The Awakening (by Kate Chopin) is a bit of an odd one to describe. There’s nothing offensive about it, but not a lot really happens… I’d probably describe it as a less dire version of Madame Bovary. The protagonists are very similar in their outlook, adventures and endings, but Edna is much more appealing than Emma. Edna does what she does because she has a completely different view of what motherhood and femininity are, compared those around her. Emma does what she does because she’s bored.
I would say that The Awakening is less pretentious, and because it’s not so hyped up, I didn’t know how it ended before I began. I can also imagine this one being more controversial at the time; Chopin describes female sexuality in a less than subtle way whereas Flaubert provides a critique on the French bourgeoisie.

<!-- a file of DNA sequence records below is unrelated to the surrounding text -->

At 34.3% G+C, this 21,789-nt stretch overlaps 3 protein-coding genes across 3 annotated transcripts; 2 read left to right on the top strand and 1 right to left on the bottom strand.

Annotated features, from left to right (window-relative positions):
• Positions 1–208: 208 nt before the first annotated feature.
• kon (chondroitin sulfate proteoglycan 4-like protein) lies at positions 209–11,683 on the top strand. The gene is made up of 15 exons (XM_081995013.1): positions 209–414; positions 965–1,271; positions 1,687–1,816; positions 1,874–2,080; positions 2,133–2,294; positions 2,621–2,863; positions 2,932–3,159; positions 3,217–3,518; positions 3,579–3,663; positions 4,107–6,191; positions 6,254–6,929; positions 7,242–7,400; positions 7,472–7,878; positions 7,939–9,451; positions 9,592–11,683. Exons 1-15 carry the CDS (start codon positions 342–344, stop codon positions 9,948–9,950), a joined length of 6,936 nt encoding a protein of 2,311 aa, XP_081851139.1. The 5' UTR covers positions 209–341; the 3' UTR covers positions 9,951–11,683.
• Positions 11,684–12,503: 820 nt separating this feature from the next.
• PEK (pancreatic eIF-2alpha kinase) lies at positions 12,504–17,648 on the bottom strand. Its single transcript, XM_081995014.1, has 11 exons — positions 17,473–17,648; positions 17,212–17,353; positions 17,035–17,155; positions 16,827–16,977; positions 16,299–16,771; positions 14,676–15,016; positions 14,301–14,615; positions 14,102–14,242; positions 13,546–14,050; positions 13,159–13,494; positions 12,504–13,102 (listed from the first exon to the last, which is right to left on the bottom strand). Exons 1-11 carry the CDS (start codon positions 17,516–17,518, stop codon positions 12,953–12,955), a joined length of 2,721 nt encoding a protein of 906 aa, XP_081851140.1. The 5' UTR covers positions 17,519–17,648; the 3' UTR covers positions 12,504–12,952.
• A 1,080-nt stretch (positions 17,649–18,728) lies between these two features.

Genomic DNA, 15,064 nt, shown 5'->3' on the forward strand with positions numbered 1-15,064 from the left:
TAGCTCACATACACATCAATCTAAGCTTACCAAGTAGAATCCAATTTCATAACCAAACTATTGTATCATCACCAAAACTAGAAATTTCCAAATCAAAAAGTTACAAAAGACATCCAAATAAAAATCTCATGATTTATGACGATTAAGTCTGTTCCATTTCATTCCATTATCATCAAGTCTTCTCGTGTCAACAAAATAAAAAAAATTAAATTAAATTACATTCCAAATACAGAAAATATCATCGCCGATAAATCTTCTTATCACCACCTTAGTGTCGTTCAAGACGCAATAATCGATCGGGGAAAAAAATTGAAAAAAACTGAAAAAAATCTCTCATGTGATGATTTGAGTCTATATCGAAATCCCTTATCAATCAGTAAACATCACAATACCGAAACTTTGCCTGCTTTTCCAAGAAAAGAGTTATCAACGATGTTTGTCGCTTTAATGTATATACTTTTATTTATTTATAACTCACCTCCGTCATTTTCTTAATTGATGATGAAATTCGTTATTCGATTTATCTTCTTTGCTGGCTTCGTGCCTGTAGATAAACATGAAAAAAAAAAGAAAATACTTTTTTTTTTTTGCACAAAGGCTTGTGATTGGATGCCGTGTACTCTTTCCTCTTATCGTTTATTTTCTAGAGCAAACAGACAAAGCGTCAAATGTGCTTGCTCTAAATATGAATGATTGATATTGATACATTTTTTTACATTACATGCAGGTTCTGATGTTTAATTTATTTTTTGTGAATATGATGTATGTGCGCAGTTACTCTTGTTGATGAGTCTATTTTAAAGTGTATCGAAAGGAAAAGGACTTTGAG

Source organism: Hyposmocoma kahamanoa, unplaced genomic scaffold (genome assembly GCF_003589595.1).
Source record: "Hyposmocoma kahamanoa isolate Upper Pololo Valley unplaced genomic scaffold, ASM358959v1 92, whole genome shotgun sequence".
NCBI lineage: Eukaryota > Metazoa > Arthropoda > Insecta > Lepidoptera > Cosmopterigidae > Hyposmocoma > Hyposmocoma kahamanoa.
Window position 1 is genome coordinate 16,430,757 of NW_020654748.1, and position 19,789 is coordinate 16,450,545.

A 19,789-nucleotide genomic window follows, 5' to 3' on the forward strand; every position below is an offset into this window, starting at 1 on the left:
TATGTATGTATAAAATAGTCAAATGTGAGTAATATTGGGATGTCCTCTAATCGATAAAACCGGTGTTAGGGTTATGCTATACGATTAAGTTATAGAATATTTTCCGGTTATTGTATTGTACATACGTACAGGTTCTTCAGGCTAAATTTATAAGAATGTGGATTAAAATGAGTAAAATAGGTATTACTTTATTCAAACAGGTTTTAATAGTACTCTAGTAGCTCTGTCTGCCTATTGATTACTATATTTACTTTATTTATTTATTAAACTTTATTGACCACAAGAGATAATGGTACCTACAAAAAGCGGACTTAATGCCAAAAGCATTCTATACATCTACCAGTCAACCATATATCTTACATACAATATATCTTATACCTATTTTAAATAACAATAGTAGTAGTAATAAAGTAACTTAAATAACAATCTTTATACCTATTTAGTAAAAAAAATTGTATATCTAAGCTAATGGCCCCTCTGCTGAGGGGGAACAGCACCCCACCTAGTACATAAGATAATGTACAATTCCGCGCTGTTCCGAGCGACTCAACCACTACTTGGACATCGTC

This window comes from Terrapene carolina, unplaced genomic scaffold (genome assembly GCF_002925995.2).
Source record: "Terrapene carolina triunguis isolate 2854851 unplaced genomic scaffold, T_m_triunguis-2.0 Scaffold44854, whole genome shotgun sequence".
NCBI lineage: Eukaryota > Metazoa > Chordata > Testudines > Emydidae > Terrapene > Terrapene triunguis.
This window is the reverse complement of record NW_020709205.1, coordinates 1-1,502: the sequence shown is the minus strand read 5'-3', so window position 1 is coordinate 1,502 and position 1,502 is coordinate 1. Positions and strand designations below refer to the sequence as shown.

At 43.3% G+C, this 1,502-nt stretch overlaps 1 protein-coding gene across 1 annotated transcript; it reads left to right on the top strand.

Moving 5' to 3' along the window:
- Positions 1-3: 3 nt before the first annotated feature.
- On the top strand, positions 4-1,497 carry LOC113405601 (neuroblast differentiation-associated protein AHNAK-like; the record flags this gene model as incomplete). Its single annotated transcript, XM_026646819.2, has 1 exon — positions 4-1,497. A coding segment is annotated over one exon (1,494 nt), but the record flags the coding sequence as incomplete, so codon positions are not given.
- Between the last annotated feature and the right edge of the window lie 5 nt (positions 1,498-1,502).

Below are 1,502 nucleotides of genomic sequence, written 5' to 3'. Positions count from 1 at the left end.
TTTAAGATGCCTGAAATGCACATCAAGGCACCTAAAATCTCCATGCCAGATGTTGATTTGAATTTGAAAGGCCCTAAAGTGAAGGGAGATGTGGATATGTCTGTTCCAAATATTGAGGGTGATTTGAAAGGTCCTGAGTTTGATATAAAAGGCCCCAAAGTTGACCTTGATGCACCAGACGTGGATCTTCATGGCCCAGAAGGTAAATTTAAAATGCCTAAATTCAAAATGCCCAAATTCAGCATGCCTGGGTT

It is a very short novel, so I struggled to form an attachment with the characters as I would with something longer. However, the narrator actively encourages you to sympathise with certain characters and be suspicious of others. This sort of made me feel as though my response to the book was not my own; it was predetermined by Chopin.
I’m not sure what else to say… I read it because I had to, and knowing that I have to study it is what propelled me on… I didn’t think it was terrible, but nor would I recommend it to anyone. It’s rare I’m so lost for words…